San Francisco – After a two-month campaign by Rainforest Action Network and pressure from fashion industry leaders, New Hampshire based luxury packaging company PAK 2000 has announced that they will cut all financial ties with their majority shareholder, Asia Pulp and Paper (APP), by the end of 2009. Additionally, RAN and PAK 2000 have agreed to work together on developing and implementing a leadership paper policy in the first quarter of 2010. As a leading supplier of paper bags and packaging products to fashion brands like Versace, Valentino, Prada and J.Crew, PAK 2000’s move gives options to fashion companies seeking to remove rainforest destruction from their supply chains.
“Indonesia is ground zero for deforestation and climate change,” said Lafcadio Cortesi of Rainforest Action Network. “Through its actions PAK 2000 is demonstrating that paper from rainforest destruction is not a bargain for the fashion industry or for our children’s future.”
PAK 2000’s move puts them in line with a growing trend embraced by companies like Tiffany’s & Co., H&M Group, Gucci Group, and Ferragamo, all of whom have announced commitments to end their relationship with controversial suppliers, including APP, and to source recycled paper or paper that has been certified by the Forest Stewardship Council. As part of its new procurement policy, PAK 2000 has committed to phasing out all controversial and high conservation value forest fiber from its paper products within 180 days. The company has also pledged to develop and implement a “leadership” paper policy that incorporates strong preferences for recycled and Forest Stewardship Council certified papers, transparency and less carbon intensive papers.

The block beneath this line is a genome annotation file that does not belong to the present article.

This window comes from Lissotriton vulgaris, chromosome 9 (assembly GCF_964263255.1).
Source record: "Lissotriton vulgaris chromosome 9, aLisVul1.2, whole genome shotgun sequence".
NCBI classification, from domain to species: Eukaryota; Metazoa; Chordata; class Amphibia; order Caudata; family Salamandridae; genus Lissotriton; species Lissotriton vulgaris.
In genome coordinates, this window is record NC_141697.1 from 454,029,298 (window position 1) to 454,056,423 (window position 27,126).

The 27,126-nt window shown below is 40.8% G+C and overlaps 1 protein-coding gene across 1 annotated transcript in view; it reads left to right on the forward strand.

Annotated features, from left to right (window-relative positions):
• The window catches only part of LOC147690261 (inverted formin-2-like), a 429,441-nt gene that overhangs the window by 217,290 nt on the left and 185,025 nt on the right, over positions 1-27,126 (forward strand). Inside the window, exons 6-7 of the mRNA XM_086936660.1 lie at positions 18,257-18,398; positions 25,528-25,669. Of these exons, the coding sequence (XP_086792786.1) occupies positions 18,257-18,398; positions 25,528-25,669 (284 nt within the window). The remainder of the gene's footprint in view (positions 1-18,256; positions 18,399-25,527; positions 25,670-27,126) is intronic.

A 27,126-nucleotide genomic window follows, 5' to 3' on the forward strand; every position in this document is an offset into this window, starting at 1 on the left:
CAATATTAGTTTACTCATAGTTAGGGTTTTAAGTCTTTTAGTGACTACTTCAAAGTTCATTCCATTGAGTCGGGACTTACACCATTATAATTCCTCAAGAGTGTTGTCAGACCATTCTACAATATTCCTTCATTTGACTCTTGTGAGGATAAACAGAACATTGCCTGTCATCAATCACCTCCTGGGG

"We’re all thinking about our global footprints these days,” said Kate Dillon, a leading fashion model. “PAK 2000’s actions will make it easier for fashion companies to source environmentally responsible paper and provide one tangible step down the path of environmental leadership.”
PAK 2000’s move is a win for the fashion industry, but also for the Indonesian rainforests, the second largest standing rainforests left in the world and home to unique species like the orangutan, Sumatran tiger and the Sun Bear. It’s also a win for the global climate. Worldwide, the degradation and destruction of tropical rainforests is responsible for fifteen percent of all annual greenhouse emissions. The carbon emissions resulting from Indonesia’s rapid deforestation account for around six percent of global emissions: more than the combined emissions from all the cars, planes, trucks, buses and trains in United States and have made Indonesia the world’s third largest greenhouse gas emitter.
Rainforest Action Network runs hard-hitting campaigns to break North America’s fossil fuels addiction, protect endangered forests and Indigenous rights, and stop destructive investments around the world through education, grassroots organizing, and non-violent direct action. For more information, please visit: www.ran.org